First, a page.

If the media articles are correct and the mom's recollections are accurate (this happened 5 years ago), then I see some very obvious red flags. A first time mom or a first time breastfeeding mom is at higher risk for breastfeeding problems. Moms who are in this category often need more support and one on one time from an experienced breastfeeding assistant. Moms who have had c-sections are at higher risk for various problems. For example, babies of c-sectioned moms lose more weight than babies who are born vaginally. Standard hospital practice in 2012 would have been that a 7% or greater weight loss would mean that infant's physician would be notified and steps would be taken to observe whether interventions were needed. Maybe this was done but not mentioned in any of the articles.
Mothers who have sore and bleeding nipples always require an evaluation. It can be a simple fix, changing the position of babies or moms. It can also be very complex situation. Unrelenting soreness can cause weight loss in babies because pain slows the let down reflex (and milk release may be minimal). Nipple pain can be excruciating (lots of pain nerve endings). Engorgement can be part of the problem. IV's used in labor and delivery can cause edema in the nipple and breast making a baby's latch on impossible or very painful. Engorgement is never normal. Yet many people (as well as medical professionals) believe it is normal. What engorgement shows is mother/infant separation and/or an IV overload. C-sectioned moms are more likely to have longer mom/baby separations as well as lots of IV solutions. Certain drugs for pain relief in labor and delivery may cause a newborn to be excessively sleepy or uninterested in nursing. How a mom gives birth impacts breastfeeding either positively or negatively.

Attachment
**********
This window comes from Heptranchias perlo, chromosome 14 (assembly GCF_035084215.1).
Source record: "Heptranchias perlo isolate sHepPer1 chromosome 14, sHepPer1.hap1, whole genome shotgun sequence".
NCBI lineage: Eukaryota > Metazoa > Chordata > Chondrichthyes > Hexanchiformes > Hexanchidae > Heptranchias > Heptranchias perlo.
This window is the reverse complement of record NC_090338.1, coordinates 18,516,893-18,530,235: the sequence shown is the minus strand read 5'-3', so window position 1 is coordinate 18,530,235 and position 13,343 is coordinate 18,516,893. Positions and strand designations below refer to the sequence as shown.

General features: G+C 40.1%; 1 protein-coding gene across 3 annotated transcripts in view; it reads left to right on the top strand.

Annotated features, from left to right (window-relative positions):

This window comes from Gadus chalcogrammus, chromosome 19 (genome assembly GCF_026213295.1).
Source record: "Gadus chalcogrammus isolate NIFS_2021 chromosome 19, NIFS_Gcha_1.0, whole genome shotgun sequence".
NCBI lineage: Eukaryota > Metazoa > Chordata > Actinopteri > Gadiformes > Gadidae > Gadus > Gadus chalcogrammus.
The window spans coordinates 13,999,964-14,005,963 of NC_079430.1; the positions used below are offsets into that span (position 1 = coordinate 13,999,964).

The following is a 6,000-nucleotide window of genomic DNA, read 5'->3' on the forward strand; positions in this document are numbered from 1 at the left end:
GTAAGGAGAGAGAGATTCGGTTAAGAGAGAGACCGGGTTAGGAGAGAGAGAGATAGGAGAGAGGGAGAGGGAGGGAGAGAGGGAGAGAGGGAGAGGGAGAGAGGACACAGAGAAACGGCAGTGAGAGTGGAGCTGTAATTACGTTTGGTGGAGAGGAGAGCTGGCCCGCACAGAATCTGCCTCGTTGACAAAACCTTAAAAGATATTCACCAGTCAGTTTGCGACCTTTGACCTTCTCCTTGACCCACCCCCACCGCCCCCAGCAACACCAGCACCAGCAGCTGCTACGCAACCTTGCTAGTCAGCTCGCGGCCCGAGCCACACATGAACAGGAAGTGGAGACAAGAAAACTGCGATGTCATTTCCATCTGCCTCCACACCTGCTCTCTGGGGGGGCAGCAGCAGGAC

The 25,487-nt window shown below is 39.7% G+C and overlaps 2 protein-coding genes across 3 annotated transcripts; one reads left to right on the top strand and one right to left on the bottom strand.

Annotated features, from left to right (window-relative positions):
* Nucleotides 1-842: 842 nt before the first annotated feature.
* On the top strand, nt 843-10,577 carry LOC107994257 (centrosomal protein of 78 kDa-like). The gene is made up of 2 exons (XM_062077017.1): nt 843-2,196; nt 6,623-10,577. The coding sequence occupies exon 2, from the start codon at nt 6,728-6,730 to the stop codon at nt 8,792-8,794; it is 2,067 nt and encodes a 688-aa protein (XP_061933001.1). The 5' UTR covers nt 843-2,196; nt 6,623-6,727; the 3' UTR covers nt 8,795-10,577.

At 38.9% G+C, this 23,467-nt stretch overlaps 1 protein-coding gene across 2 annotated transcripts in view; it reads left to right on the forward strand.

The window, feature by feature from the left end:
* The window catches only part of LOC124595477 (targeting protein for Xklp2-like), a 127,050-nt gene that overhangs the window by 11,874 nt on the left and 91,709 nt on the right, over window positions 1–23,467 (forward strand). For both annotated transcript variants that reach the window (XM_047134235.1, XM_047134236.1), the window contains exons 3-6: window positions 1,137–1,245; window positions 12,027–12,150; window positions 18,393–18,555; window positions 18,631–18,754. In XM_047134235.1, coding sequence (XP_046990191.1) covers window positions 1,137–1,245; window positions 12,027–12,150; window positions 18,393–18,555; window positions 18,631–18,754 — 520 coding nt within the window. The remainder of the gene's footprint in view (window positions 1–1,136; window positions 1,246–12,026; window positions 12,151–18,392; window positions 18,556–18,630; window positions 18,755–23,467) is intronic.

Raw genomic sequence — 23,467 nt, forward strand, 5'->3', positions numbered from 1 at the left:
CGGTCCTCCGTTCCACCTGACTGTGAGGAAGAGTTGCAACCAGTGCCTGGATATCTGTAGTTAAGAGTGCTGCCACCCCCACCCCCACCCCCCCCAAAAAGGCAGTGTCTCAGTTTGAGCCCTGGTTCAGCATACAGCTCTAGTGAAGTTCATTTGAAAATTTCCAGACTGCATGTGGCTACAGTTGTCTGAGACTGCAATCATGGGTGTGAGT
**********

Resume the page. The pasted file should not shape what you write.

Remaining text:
The Washington Post article stated that Dr Christie del Castillo-Hegi. co-founder of Fed is Best, stated that Jillian, the mom, had an emergency c-section due to oxygen deprivation. The mom stated that she had sore and bleeding nipples and 14 hours of marathon (nonstop) breastfeeding. The baby had 9.7% loss of birth weight on day 3. Mom was released from the hospital on day 3 and went home only to return to the ER "fewer than 12 hours later." (usatoday). The mom had found her baby not breathing and her husband performed CPR and baby Landon was rushed to the ER and died several weeks later. According to the Washington Post, the LA County Coroner records state the cause of death was hypoxic-ischemic encephalopathy, or brain injury caused by oxygen deprivation, cardiac arrest and hypernatremic dehydration.